Rosemary Cahill

Rosemary Cahill

Two-way education occupies a fine line, and a good balance between 'Aboriginal way' and 'traditional schooling way' remains (at present) a rare and wonderful thing. Both sides of this divide continue to be evident among the project teachers. Among the target students being taught by teachers who have struck a productive and respectful two-way balance, there is evidence of good literacy progress, an awareness of two alternative dialects, and of attempts at code-switching. Aboriginal and non-Aboriginal people have been partners in participation. Every non-Aboriginal teacher participating in the project has been partnered by an Aboriginal person (normally an AIEW, but where an AIEW was not available, by an Aboriginal community member). The AIEWs involved in this action-research have become more confident about their work, their relationships with teachers, and in the legitimacy of their place in the planning and delivery of educational programs for Aboriginal and non-Aboriginal students. Teacher perceptions about the role and ability of AIEWs have changed significantly. Where AIEWs were previously perceived as a valuable extra pair of hands in the school, they are now more frequently viewed as integral members of staff who provide important cultural and linguistic insights to curriculum planning and delivery.

There is clear evidence that teaching practices among all participating teachers have become more inclusive — that the teachers have become more committed to a critique of their school's culture and more willing to examine pedagogical and curricular assumptions that drive many schooling practices. There is still, however, some way to go and this research project has helped with identification of issues that need to be addressed in this regard.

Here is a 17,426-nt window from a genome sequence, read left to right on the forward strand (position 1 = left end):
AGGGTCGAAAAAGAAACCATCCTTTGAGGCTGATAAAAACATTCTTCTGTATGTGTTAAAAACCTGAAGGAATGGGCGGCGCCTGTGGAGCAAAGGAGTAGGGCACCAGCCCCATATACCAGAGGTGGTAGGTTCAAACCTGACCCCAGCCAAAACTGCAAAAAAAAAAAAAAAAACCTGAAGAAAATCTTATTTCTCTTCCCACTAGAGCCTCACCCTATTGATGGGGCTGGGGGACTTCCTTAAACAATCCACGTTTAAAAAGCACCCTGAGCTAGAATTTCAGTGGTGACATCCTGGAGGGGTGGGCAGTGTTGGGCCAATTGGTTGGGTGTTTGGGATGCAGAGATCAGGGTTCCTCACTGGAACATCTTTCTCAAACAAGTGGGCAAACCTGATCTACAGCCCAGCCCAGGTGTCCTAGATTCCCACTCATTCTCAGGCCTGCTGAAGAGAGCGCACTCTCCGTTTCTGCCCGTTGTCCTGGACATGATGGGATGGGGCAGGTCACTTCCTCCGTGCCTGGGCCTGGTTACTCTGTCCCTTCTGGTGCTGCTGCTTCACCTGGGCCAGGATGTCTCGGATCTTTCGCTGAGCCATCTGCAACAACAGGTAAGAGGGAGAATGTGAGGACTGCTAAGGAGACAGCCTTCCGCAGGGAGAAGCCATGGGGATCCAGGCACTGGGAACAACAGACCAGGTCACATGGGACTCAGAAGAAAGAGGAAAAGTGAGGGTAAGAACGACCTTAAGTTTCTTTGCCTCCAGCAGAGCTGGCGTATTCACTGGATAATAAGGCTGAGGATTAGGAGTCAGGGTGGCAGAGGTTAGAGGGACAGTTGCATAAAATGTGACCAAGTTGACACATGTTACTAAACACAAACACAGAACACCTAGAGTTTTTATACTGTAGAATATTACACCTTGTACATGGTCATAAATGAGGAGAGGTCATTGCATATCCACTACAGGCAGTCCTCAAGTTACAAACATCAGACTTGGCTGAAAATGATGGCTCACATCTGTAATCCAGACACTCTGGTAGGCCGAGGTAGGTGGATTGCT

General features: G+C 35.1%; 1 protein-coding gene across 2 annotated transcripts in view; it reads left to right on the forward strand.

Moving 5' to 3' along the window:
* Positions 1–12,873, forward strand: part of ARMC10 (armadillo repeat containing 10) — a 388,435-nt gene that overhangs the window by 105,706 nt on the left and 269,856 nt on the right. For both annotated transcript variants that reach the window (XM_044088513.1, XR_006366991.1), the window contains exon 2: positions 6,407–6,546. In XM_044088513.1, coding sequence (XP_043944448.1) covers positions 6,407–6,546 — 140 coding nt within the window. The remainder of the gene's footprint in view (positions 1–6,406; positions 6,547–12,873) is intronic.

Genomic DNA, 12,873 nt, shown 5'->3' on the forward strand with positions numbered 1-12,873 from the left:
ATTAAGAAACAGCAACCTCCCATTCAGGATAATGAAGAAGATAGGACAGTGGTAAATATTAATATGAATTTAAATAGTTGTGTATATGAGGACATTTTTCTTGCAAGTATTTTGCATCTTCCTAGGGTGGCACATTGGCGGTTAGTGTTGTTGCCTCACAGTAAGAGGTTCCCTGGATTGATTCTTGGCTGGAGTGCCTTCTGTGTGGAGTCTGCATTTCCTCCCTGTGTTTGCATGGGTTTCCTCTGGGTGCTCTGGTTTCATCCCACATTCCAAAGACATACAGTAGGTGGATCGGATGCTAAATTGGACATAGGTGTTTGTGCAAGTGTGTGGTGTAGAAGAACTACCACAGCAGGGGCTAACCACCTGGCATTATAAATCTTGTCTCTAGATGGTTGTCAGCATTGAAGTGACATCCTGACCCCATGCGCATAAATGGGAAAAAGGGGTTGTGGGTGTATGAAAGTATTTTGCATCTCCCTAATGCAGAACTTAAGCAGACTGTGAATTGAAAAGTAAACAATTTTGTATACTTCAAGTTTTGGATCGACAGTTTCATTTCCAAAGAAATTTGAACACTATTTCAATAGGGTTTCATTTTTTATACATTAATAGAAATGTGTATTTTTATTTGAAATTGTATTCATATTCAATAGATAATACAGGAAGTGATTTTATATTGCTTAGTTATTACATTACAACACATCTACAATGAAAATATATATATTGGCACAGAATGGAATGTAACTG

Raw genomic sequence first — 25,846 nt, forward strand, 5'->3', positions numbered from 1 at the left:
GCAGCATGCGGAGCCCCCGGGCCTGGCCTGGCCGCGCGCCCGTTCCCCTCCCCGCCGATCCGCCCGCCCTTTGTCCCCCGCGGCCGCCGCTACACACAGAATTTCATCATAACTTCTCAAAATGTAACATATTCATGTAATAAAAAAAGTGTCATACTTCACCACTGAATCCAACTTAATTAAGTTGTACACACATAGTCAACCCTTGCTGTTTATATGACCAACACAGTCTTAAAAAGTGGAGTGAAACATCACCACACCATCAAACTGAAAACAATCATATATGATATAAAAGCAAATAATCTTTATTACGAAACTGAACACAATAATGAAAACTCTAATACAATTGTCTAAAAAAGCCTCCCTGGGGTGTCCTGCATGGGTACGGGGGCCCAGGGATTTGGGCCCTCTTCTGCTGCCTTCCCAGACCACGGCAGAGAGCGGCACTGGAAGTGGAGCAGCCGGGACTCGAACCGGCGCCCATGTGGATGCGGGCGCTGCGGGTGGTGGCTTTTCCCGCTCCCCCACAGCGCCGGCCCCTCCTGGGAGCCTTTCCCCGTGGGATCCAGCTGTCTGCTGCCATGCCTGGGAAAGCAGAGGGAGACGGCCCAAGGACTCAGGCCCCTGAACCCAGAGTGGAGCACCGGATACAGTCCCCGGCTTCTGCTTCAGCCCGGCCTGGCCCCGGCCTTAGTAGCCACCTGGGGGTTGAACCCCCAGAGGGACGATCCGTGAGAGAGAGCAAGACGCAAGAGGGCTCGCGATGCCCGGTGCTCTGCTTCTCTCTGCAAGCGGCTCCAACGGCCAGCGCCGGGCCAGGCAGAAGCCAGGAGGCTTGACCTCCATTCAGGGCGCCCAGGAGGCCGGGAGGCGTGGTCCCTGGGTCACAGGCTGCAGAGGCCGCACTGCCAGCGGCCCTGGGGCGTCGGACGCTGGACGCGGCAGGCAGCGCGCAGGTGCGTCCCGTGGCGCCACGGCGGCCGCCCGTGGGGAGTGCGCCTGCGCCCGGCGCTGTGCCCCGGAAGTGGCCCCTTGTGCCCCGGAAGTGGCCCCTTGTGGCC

Most of the teachers have also given consideration to the purposes and uses for literacy in the lives of their students outside school and have made the literacy tasks at school more congruent with out-of-school contexts. Students have responded to this by initiating their own use of reading and writing, such as letters to friends, keeping a diary, using calendars and timetables, jotting notes and lists, and reading to find out about people and topics of interest.

A wealth of language and literacy teaching strategies have already been documented (including EDWA's First Steps, Two Way English and Solid English materials and CEOWA's Making the Jump) and are regularly used by the teachers participating in this project. Whether these strategies prove successful seems to be less to do with what the teachers do, and more to do with what they believe. Teachers' beliefs about Aboriginal English, world view, and Aboriginal ways permeate their incidental reactions to things students do and say in the classroom.

Teachers and AIEWs participating in the project have found that, where these reactions reveal a willingness to embrace and extend what students already know, positive educational outcomes follow. Where reactions reveal a deficit view — that the students need to be taught the proper way to talk and to think (albeit 'for their own good') — the students' sense of identity is compromised and teachers encounter resistance to schooling.

The products

The kit consists of two books:

The Kit. Reproduced by courtesy of the Education Department of Western Australia.

Reproduced by courtesy of the Education Department of Western Australia.

  • Deadly Ideas: A collection of two-way bidialectal teaching strategies from the Deadly Ways to Learn project;
  • Deadly Yarns: Anecdotes about Language, Culture, Identity and Power from the Deadly Ways to Learn project.

And two videos:

  • Deadly Ways to Teach: Two-way bidialectal education in schools and classrooms;
  • Talking Deadly: Language, culture, identity and power in the context of Aboriginal English.

Their titles explain the nature of their content. They are thorough and deal with a complex topic well.


© Commonwealth of Australia 2020